The literary life of EDWARD JAMES, author,reviewer, occasional poet and former pension adviser to the government of Kyrgyzstan
The European Commission building in Brussels
This is to inform you that you have been shortlisted for the post of A3
in DGV at the European Commission in Brussels. Your next step should
be to contact your Director-General at the address overleaf.
Director of Personnel (European)
I had had letters telling me that I had been shortlisted for prizes in competitions for which I had never entered, but never before had I been shortlisted for a job for which I had never applied. I rummaged in the crevices of my memory for something that might have provoked this inter-office memo.
Yes, that must be it! Months ago I had been sent a circular inviting staff to ‘express an interest’ in working with the European Commission in Brussels. Well, who wouldn’t have expressed an interest in escaping this drab little box of an office overlooking the graffiti scarred squalor of a south London shopping centre, where downtrodden mothers dragged fractious toddlers around dreary supermarkets while I seeped away my life administering the British government’s policy on War Widows’ Pensions.
Government policy on War Widows’ Pensions consisted essentially in resisting demands to improve them. My principal duty was to reply to irate elderly widows who wrote in contrasting their late husband’s sacrifice with the government’s parsimony. One told me she was so disgusted she had allowed her daughter to marry a German.
I replied explaining government policy and wishing the young couple every happiness; I replied again when she wrote to my boss and he passed the letter to me, and again when she wrote to the Minister and he passed the letter to my boss and he passed it to me. The same happened when she wrote to the Secretary of State and then the Prime Minister and then to the Queen. So as not to give her an undue sense of importance I was allowed to sign all these letters myself, following the formula ‘The Prime Minister/ The Queen/ Whoever has asked me to reply to your letter of . . .’
I also read post-mortem reports on ex-prisoners of war to confirm that there was no link between the cause of death and the experience of captivity that might give rise to a War Widow’s Pension. At that time ex-POWs died at the rate of about four a day, so I developed a routine of reading through two of the bulky reports before tea break and two more before lunch. I never found any links, for these were aging veterans from a war that had ended thirty years ago.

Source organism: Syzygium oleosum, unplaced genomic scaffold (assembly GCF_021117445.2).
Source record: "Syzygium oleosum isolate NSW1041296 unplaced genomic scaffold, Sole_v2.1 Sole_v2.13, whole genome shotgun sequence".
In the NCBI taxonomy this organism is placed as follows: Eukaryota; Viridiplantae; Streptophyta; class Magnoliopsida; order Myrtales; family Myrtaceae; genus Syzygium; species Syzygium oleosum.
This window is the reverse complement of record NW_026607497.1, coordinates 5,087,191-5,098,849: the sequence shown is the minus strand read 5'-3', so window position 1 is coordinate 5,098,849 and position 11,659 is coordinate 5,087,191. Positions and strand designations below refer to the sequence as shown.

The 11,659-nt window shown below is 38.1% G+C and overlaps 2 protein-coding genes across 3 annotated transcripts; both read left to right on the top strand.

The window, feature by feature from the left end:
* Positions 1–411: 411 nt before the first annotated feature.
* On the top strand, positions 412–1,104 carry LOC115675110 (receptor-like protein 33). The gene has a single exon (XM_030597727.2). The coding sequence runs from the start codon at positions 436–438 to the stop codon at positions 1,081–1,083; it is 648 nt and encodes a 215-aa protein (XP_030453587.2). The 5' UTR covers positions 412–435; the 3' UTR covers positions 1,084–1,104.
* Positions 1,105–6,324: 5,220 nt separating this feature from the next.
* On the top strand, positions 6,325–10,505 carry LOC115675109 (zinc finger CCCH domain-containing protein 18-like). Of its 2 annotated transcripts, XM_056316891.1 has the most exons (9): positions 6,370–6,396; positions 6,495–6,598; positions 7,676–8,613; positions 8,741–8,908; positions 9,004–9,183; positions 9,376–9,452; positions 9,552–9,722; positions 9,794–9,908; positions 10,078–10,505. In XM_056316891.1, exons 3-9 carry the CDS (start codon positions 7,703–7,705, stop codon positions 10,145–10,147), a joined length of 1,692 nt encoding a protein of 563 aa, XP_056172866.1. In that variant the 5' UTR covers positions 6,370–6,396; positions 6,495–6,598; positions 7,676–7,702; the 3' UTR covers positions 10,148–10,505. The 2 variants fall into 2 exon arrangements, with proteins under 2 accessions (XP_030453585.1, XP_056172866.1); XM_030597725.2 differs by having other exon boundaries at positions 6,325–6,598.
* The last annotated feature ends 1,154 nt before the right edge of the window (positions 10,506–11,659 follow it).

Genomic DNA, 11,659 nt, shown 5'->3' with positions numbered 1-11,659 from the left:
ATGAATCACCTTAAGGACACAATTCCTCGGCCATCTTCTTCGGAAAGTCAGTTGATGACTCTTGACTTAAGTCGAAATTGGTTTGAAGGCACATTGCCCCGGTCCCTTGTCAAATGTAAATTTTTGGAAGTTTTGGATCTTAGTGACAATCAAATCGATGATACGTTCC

My most exciting activities were occasional outings to Bolton or Basildon to sit on local War Pension Committees. Brussels seemed positively exotic.
I turned over the memo and to my disappointment saw that my putative Director-General had not yet taken up his post. He was still at his office in Hammersmith. All I was getting out of this was a ride on the Piccadilly Line.
I showed Diana the memo and a booklet they had sent me called ‘Brussels Briefing’. It said nothing about what DGV was or what an A3 did but the pay scales translated into Sterling at four times my current salary.
‘I shouldn’t get excited’, she said. ‘Who knows what that would buy in Brussels. We’ll discuss this when you get offered the job.’
She spoke with the soothing commonsense with which she silenced over-excited children at breakfast and made them eat up their cornflakes. As far as Di was concerned I already had a good job – reasonable pay, regular hours, good holidays and an excellent pension. My day dreams were not her concern.
The future Director-General’s office took up almost an entire floor in a skyscraper office block. A secretary opened the door and I had a distant prospect of a great desk beyond a sea of carpet with a small man with a bald head peeping up behind the desk.